The Customs Division of the Ghana Revenue Authority (GRA) has said an estimated 1,200 ‘Togo cars’ have been intercepted, in the Greater Accra Region alone, within the last two years.
These cars initially entered the country legitimately but became illegal after exhausting their stay – falsifying documents to merit legal status and thereby evade import taxes.
Ag. Commissioner of Customs, Seidu Iddrisu Iddisah, told B&FT that the Division seizes an average 50 cars every month in hotspot regions – including the Greater Accra, Ashanti, Western and Northern Regions.
The scourge, accordingly, has resulted in an estimated US$30million revenue loss in the past two years since 2020.
The concept of ‘Togo cars’
Commissioner Iddisah, in demystifying the concept of ‘Togo cars’, explained that though the majority of these cars come from Togo, a chunk of them is also brought in from Ivory Coast and Burkina Faso, with Nigeria being the new hotspot for the vice.
He said the practice results from abuse of temporary legal importation of vehicles, captured under the ECOWAS protocols to allow easy movement of goods and people across member-states.
The treaty allows for a maximum 90-days for such cars to stay in the visiting country after a tangible reason is given. The conditions attached stipulate that the vehicle must belong to the driver; and he/she must be a citizen of the country of origin of the car, as well as having appropriate documents for evidence.
The age-old abuse/crime
Over the years, some Ghanaians have made it their trade – taking undue advantage of Togo’s free port and collaborating with Togolese nationals and people from various nationalities in the sub-region to bring these cars into the country through the ECOWAS protocol and illegally change the vehicles’ identity after arrival in Ghana.
“Though most of these foreign nationals are caught at the borders through the fake documents they present, some manage to drive these cars to their owners in Accra and Kumasi by using their identity cards as Togolese nationals who are in Ghana to visit friends and family or to do business,” Commissioner Iddisah disclosed.
These original Ghanaian owners of the said cars, according to Mr. Iddisah, later make fake documents of the ‘Togo car’ to match with similar cars that are already legally imported into the country – they tamper expertly with the chassis-number beyond recognition of the layman.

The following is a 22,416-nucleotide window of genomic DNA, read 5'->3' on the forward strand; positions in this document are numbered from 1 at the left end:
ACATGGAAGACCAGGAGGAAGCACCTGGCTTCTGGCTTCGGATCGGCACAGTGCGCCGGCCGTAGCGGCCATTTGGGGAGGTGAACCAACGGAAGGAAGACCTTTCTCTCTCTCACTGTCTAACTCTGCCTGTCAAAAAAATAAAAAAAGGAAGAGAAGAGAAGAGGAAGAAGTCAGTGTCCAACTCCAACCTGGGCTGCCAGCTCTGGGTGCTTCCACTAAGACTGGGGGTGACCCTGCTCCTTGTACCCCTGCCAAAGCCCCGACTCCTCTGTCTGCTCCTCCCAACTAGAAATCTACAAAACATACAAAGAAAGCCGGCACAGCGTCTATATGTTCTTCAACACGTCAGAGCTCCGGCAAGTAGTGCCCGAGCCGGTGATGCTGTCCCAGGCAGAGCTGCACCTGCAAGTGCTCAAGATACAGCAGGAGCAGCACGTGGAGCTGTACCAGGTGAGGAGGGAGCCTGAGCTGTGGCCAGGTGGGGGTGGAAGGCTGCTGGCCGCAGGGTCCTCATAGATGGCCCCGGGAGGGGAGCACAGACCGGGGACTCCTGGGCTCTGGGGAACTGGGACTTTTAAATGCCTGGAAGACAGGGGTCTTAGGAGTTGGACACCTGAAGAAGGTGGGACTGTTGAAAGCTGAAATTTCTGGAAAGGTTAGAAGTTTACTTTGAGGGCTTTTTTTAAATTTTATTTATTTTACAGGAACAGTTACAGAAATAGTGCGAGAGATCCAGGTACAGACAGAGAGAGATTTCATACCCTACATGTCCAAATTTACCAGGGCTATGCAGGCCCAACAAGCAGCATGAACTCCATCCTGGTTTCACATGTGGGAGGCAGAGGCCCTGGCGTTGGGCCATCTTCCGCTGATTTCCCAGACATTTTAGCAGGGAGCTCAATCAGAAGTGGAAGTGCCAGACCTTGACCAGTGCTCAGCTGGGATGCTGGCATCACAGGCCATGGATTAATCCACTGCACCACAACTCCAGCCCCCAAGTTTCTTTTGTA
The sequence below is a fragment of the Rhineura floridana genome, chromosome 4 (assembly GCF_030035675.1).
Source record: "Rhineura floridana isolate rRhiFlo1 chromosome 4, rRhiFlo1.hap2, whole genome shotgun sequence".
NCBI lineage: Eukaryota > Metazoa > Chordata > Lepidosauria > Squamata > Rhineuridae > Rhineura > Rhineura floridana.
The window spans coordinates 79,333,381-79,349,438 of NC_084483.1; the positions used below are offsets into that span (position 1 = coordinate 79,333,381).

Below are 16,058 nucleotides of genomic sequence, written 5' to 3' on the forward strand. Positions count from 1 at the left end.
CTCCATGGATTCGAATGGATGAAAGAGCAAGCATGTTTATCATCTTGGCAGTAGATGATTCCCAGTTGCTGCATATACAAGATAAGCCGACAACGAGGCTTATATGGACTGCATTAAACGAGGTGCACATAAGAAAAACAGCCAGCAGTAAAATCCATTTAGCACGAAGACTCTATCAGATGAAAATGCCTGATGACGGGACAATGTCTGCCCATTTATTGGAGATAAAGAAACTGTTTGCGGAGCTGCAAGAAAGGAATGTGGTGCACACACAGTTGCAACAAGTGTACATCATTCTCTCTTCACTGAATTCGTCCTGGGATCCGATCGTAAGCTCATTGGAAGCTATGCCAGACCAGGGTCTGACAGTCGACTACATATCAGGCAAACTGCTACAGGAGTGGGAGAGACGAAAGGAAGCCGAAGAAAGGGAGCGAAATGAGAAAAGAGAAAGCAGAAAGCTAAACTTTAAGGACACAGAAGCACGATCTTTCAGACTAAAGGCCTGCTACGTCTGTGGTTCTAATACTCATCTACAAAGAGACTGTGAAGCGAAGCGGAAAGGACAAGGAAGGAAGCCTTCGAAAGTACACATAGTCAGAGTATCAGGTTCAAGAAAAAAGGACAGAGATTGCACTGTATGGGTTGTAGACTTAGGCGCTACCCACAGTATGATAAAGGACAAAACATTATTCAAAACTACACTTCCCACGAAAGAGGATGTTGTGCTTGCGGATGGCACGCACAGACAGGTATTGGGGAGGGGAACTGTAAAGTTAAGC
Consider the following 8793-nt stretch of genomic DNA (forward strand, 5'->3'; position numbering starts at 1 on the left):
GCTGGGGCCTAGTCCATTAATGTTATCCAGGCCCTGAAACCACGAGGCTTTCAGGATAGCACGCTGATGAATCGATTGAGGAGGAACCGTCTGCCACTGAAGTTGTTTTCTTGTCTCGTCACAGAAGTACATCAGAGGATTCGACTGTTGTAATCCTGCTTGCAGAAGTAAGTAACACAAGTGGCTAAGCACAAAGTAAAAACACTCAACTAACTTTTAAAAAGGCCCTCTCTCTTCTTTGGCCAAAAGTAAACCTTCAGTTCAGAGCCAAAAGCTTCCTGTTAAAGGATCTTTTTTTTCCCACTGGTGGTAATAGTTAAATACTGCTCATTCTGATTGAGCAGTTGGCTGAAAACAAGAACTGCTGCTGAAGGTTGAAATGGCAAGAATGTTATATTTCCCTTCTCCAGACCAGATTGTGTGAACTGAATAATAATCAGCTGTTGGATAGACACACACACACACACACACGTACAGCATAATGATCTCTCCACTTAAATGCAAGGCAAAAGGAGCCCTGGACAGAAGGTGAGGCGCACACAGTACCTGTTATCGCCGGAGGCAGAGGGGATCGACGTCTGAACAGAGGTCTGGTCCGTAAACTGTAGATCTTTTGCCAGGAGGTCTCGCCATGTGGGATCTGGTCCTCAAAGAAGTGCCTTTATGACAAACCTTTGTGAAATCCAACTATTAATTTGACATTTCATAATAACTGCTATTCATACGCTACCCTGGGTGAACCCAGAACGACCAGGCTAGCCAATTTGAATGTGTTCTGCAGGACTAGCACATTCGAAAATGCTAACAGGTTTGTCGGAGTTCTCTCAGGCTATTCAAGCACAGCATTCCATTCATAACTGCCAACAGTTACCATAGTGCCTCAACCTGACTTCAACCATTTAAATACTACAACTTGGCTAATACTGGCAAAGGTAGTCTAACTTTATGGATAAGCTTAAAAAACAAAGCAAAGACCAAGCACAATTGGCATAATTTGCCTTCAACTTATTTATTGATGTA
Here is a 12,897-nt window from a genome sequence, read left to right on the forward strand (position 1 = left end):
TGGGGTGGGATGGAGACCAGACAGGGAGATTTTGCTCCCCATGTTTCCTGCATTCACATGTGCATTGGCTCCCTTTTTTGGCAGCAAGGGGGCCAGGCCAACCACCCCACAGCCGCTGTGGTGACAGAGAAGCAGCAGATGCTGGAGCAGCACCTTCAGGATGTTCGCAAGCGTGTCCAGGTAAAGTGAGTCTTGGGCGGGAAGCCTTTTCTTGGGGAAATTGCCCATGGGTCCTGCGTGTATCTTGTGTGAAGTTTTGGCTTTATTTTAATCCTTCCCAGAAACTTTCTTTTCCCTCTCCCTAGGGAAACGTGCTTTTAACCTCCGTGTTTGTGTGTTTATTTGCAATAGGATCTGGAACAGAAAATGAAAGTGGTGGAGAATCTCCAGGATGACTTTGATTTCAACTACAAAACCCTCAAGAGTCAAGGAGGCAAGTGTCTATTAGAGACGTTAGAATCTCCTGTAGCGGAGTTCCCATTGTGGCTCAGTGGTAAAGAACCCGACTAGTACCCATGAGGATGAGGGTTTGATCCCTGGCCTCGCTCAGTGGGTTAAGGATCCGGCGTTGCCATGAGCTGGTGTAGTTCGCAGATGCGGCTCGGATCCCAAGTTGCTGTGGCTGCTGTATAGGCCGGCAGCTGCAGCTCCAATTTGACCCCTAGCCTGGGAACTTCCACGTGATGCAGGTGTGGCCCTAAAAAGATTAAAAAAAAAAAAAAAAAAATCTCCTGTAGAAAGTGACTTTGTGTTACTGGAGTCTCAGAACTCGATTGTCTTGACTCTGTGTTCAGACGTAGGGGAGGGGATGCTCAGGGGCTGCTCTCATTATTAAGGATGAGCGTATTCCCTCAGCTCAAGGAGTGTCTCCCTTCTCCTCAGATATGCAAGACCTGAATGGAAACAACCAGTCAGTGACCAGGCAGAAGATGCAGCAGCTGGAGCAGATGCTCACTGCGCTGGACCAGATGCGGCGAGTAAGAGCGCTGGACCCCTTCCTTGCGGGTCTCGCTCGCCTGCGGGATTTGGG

He said only a trained Customs officer can detect that the chassis-number has been altered or tampered with, as two cars cannot have the same chassis-number even if they were manufactured the same day and time by the same company.
Greed as a factor
Though the Division indicates that it is progressively tackling the menace, Commissioner Iddisah blames the greed of some Ghanaians as the fuelling factor of this illegality.
“A car that sells for GH¢70,000 should not be offered to anybody for GH¢30,000. Unfortunately, that is what excites most buyers. Worse case, they do not involve the services of Customs officials in the purchase of such cars. That is greed, to some extent,” he noted.
The punishment for this offence, according to the Division, is an outright seizure of the vehicle; and in some cases prosecution after the original ‘importer’ of the vehicle is found. However, it is often difficult to trace the importer as more than 70 percent of buyers become the first and original victim. These vehicles usually have fake registration numbers and number plates, and do not go through the DVLA system.
The capacity to detect
The Customs Division, according to Commissioner Iddisah, has trained officers who have the capacity and expertise to detect such crimes.
“We have capable officers who have been clamping-down on these illegal cars. They can look at the chassis-number and within seconds tell you if it has been tampered with. Additionally, the Division deploys modern gadgets and technologies to check the legal status of any of these cars upon suspicion,” he said.
Commissioner Iddisah asked the general public to remain vigilant and visit the nearest GRA office to check the status of vehicles before purchase. The Division is also undertaking ongoing education about the public’s need to be cautious of where such vehicle purchases are made.
“You don’t buy a car and hide it in your room; you want to drive the car around and the Customs will occasionally stop you upon suspicions. It is therefore important to know the status of your car,” the Commissioner said.
Commissioner Iddisah, disclosed that the Division is finalising processes to begin collaboration with other Customs departments in Africa and the sub-region to track the smuggling of these cars and other applicable goods.